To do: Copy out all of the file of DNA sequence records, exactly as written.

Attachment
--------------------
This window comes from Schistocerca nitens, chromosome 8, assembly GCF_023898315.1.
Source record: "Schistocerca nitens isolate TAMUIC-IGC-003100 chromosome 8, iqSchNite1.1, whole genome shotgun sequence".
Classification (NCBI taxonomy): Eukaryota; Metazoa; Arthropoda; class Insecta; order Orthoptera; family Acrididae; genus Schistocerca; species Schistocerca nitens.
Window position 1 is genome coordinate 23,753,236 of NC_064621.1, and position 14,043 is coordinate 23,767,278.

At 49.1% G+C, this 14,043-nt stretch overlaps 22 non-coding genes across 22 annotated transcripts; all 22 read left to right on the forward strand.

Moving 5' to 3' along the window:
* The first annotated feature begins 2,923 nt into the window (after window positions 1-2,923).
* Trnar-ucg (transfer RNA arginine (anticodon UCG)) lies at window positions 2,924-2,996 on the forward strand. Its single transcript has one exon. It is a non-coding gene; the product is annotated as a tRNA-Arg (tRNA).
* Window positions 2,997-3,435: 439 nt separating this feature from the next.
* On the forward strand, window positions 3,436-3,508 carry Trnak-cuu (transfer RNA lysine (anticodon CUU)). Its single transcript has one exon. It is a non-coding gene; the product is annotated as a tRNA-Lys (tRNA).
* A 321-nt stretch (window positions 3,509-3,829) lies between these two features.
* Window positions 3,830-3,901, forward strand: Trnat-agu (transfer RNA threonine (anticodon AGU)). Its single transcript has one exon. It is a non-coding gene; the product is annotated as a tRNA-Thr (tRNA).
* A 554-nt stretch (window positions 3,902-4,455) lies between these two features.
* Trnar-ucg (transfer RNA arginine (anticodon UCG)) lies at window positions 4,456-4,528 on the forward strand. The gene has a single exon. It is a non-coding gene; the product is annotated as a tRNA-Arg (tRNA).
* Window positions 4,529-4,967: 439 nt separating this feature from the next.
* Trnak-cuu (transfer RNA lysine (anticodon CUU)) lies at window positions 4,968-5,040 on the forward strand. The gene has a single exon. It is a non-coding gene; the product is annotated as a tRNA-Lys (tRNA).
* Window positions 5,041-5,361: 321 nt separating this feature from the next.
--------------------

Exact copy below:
This window comes from Schistocerca nitens, chromosome 8, assembly GCF_023898315.1.
Source record: "Schistocerca nitens isolate TAMUIC-IGC-003100 chromosome 8, iqSchNite1.1, whole genome shotgun sequence".
Classification (NCBI taxonomy): Eukaryota; Metazoa; Arthropoda; class Insecta; order Orthoptera; family Acrididae; genus Schistocerca; species Schistocerca nitens.
Window position 1 is genome coordinate 23,753,236 of NC_064621.1, and position 14,043 is coordinate 23,767,278.

At 49.1% G+C, this 14,043-nt stretch overlaps 22 non-coding genes across 22 annotated transcripts; all 22 read left to right on the forward strand.

Moving 5' to 3' along the window:
* The first annotated feature begins 2,923 nt into the window (after window positions 1-2,923).
* Trnar-ucg (transfer RNA arginine (anticodon UCG)) lies at window positions 2,924-2,996 on the forward strand. Its single transcript has one exon. It is a non-coding gene; the product is annotated as a tRNA-Arg (tRNA).
* Window positions 2,997-3,435: 439 nt separating this feature from the next.
* On the forward strand, window positions 3,436-3,508 carry Trnak-cuu (transfer RNA lysine (anticodon CUU)). Its single transcript has one exon. It is a non-coding gene; the product is annotated as a tRNA-Lys (tRNA).
* A 321-nt stretch (window positions 3,509-3,829) lies between these two features.
* Window positions 3,830-3,901, forward strand: Trnat-agu (transfer RNA threonine (anticodon AGU)). Its single transcript has one exon. It is a non-coding gene; the product is annotated as a tRNA-Thr (tRNA).
* A 554-nt stretch (window positions 3,902-4,455) lies between these two features.
* Trnar-ucg (transfer RNA arginine (anticodon UCG)) lies at window positions 4,456-4,528 on the forward strand. The gene has a single exon. It is a non-coding gene; the product is annotated as a tRNA-Arg (tRNA).
* Window positions 4,529-4,967: 439 nt separating this feature from the next.
* Trnak-cuu (transfer RNA lysine (anticodon CUU)) lies at window positions 4,968-5,040 on the forward strand. The gene has a single exon. It is a non-coding gene; the product is annotated as a tRNA-Lys (tRNA).
* Window positions 5,041-5,361: 321 nt separating this feature from the next.